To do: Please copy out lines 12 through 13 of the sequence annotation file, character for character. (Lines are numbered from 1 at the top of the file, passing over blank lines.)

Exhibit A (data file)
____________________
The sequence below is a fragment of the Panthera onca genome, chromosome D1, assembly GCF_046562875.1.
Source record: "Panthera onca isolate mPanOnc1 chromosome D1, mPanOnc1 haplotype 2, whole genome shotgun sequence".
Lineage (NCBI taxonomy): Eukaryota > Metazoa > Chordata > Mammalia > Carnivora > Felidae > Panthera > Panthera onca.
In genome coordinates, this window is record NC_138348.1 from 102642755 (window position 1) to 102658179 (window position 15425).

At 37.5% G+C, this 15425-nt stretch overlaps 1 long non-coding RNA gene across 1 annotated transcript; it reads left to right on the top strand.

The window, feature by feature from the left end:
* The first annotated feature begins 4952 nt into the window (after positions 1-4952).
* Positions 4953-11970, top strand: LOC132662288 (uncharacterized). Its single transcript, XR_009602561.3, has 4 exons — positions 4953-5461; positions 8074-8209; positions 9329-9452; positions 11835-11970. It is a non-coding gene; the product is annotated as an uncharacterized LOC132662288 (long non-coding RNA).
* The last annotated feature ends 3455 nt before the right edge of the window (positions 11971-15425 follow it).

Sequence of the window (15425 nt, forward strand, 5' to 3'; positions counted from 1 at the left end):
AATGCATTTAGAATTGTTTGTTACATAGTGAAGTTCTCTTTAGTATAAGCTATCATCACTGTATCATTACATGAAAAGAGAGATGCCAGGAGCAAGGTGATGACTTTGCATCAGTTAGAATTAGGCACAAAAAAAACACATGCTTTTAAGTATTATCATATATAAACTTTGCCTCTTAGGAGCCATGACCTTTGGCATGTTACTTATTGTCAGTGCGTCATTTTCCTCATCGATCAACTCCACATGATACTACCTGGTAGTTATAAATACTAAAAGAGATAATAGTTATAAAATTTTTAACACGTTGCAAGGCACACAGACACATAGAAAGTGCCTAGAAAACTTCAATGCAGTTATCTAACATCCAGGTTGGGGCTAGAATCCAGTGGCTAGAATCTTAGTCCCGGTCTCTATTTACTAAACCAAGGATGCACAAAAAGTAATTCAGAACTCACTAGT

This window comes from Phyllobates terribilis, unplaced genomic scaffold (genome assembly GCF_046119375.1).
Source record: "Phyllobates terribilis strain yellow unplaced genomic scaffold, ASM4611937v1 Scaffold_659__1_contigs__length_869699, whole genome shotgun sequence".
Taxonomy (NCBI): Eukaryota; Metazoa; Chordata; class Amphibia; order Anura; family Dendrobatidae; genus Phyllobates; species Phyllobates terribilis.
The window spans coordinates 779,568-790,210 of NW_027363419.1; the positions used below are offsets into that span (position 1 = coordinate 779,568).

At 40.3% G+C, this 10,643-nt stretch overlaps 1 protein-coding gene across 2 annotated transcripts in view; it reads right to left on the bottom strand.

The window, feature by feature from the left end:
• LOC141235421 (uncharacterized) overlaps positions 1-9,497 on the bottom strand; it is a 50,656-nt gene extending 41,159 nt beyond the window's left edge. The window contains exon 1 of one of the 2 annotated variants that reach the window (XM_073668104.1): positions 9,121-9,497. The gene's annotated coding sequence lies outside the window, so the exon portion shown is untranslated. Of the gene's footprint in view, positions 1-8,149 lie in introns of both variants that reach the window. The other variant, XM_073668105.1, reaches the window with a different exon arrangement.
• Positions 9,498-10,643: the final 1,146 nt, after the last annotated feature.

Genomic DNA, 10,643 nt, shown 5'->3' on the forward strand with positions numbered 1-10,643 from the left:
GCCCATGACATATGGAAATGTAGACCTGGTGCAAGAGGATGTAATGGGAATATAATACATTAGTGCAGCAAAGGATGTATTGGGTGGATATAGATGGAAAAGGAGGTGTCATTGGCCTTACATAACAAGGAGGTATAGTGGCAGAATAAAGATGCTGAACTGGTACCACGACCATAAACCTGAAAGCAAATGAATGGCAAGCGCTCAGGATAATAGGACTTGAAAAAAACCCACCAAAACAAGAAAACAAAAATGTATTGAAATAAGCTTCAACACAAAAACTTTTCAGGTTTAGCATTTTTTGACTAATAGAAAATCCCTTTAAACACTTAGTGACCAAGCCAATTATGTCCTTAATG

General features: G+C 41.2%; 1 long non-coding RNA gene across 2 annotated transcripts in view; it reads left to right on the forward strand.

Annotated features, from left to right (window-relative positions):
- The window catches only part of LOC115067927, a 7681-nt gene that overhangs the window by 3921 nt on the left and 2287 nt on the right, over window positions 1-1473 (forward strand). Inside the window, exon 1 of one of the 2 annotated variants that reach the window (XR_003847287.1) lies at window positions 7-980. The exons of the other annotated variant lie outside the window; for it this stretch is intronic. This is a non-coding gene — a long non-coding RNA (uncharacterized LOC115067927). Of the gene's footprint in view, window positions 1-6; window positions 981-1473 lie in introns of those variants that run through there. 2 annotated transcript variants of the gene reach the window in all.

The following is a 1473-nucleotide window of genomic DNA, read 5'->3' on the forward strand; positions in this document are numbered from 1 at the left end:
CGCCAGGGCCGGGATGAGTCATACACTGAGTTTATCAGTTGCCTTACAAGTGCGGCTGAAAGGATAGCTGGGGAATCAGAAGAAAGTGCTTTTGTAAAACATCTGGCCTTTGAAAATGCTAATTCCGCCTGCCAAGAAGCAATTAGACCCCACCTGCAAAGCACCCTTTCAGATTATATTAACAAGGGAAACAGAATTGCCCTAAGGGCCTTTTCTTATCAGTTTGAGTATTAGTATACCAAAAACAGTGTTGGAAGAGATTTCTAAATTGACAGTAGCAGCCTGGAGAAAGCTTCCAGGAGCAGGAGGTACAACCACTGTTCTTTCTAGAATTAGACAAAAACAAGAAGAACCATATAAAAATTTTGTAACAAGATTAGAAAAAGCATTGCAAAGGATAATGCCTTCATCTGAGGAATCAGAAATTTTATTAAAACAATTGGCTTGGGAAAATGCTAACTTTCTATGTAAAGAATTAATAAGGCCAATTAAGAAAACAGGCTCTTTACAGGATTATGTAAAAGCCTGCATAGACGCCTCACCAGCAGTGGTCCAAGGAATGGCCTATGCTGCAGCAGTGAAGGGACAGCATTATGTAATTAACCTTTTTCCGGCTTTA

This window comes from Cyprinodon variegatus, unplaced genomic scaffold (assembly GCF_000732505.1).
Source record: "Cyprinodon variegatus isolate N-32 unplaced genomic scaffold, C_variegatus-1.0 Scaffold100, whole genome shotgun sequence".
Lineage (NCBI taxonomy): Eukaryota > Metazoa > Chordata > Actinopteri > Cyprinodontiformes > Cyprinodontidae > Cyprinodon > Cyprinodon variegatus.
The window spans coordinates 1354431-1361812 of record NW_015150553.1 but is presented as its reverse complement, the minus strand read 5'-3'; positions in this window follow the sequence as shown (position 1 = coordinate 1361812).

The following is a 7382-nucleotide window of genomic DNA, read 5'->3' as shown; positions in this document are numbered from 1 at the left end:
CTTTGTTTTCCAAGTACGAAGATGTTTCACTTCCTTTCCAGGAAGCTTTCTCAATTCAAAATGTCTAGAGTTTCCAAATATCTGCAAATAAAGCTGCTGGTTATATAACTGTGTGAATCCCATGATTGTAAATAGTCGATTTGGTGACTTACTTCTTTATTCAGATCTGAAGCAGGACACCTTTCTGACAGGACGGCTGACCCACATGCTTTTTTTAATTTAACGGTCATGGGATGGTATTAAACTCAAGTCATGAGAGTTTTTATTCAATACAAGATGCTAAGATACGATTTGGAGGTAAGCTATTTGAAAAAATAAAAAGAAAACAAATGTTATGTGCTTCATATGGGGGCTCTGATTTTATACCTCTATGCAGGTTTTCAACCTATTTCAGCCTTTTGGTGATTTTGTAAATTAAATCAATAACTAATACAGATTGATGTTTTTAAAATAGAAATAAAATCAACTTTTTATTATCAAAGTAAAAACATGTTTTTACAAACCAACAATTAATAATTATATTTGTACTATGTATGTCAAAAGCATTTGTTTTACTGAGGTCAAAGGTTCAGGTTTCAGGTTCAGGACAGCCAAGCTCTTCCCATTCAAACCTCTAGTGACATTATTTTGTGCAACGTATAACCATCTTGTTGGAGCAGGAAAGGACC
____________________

This window comes from Phyllobates terribilis, unplaced genomic scaffold (genome assembly GCF_046119375.1).
Source record: "Phyllobates terribilis strain yellow unplaced genomic scaffold, ASM4611937v1 Scaffold_659__1_contigs__length_869699, whole genome shotgun sequence".